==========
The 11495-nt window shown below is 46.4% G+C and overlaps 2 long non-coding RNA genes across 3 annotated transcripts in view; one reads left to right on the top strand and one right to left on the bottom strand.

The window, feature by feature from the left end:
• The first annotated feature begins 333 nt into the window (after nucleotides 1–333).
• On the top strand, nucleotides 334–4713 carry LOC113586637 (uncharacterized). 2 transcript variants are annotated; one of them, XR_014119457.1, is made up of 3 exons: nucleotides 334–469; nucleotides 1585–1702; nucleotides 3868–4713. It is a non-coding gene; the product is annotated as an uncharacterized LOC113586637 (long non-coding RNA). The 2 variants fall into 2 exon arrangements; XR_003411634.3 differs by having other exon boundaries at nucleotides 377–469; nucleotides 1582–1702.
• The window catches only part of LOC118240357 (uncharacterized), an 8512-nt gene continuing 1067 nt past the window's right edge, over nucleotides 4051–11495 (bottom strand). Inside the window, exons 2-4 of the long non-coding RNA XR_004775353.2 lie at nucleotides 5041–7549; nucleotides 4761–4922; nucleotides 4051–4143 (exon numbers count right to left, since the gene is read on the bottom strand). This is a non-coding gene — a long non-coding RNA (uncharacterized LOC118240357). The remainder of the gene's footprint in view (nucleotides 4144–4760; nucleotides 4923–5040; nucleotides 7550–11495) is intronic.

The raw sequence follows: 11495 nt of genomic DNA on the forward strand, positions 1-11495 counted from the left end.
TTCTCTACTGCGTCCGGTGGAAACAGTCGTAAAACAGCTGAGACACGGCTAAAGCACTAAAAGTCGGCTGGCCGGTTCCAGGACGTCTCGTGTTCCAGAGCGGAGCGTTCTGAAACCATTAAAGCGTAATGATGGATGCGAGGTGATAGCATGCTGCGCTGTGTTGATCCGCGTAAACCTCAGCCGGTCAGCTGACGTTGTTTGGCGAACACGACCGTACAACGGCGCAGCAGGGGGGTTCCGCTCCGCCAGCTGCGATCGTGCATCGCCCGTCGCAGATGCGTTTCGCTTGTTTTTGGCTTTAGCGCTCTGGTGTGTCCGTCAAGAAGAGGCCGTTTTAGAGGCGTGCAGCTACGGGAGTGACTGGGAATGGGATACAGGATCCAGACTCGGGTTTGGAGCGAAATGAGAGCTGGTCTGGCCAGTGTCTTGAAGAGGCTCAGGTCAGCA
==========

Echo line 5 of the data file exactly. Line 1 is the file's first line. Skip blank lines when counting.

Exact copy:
• The window catches only part of LOC118240357 (uncharacterized), an 8512-nt gene continuing 1067 nt past the window's right edge, over nucleotides 4051–11495 (bottom strand). Inside the window, exons 2-4 of the long non-coding RNA XR_004775353.2 lie at nucleotides 5041–7549; nucleotides 4761–4922; nucleotides 4051–4143 (exon numbers count right to left, since the gene is read on the bottom strand). This is a non-coding gene — a long non-coding RNA (uncharacterized LOC118240357). The remainder of the gene's footprint in view (nucleotides 4144–4760; nucleotides 4923–5040; nucleotides 7550–11495) is intronic.